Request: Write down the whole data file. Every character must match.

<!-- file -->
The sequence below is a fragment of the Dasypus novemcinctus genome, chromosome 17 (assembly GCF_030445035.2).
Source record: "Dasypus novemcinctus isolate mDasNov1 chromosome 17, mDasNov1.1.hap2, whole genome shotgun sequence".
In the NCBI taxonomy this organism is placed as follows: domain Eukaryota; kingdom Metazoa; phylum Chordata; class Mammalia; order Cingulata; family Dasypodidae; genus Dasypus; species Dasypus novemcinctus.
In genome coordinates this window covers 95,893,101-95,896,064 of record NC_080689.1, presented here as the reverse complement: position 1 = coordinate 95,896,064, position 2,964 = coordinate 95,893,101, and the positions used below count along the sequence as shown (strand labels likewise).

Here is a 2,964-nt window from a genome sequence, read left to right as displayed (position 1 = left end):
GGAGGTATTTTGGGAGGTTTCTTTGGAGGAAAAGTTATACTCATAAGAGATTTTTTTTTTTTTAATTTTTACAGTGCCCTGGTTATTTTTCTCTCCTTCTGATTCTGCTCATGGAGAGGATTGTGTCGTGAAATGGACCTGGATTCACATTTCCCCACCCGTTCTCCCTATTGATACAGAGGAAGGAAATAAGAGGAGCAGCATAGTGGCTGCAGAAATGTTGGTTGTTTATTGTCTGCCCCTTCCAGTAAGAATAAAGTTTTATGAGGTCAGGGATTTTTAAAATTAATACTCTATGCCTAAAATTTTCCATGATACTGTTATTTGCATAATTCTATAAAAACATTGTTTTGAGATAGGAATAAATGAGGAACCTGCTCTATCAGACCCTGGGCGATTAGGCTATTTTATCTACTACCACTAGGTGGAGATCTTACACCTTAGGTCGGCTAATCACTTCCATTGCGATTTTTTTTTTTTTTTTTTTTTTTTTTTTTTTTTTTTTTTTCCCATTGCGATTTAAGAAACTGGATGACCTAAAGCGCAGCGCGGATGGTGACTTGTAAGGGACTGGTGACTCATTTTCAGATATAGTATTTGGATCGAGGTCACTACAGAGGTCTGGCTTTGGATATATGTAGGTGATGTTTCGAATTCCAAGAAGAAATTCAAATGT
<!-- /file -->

The sequence below is a fragment of the Dasypus novemcinctus genome, chromosome 17 (assembly GCF_030445035.2).
Source record: "Dasypus novemcinctus isolate mDasNov1 chromosome 17, mDasNov1.1.hap2, whole genome shotgun sequence".
In the NCBI taxonomy this organism is placed as follows: domain Eukaryota; kingdom Metazoa; phylum Chordata; class Mammalia; order Cingulata; family Dasypodidae; genus Dasypus; species Dasypus novemcinctus.
In genome coordinates this window covers 95,893,101-95,896,064 of record NC_080689.1, presented here as the reverse complement: position 1 = coordinate 95,896,064, position 2,964 = coordinate 95,893,101, and the positions used below count along the sequence as shown (strand labels likewise).

Here is a 2,964-nt window from a genome sequence, read left to right as displayed (position 1 = left end):
GGAGGTATTTTGGGAGGTTTCTTTGGAGGAAAAGTTATACTCATAAGAGATTTTTTTTTTTTTAATTTTTACAGTGCCCTGGTTATTTTTCTCTCCTTCTGATTCTGCTCATGGAGAGGATTGTGTCGTGAAATGGACCTGGATTCACATTTCCCCACCCGTTCTCCCTATTGATACAGAGGAAGGAAATAAGAGGAGCAGCATAGTGGCTGCAGAAATGTTGGTTGTTTATTGTCTGCCCCTTCCAGTAAGAATAAAGTTTTATGAGGTCAGGGATTTTTAAAATTAATACTCTATGCCTAAAATTTTCCATGATACTGTTATTTGCATAATTCTATAAAAACATTGTTTTGAGATAGGAATAAATGAGGAACCTGCTCTATCAGACCCTGGGCGATTAGGCTATTTTATCTACTACCACTAGGTGGAGATCTTACACCTTAGGTCGGCTAATCACTTCCATTGCGATTTTTTTTTTTTTTTTTTTTTTTTTTTTTTTTTTTTTTTTCCCATTGCGATTTAAGAAACTGGATGACCTAAAGCGCAGCGCGGATGGTGACTTGTAAGGGACTGGTGACTCATTTTCAGATATAGTATTTGGATCGAGGTCACTACAGAGGTCTGGCTTTGGATATATGTAGGTGATGTTTCGAATTCCAAGAAGAAATTCAAATGT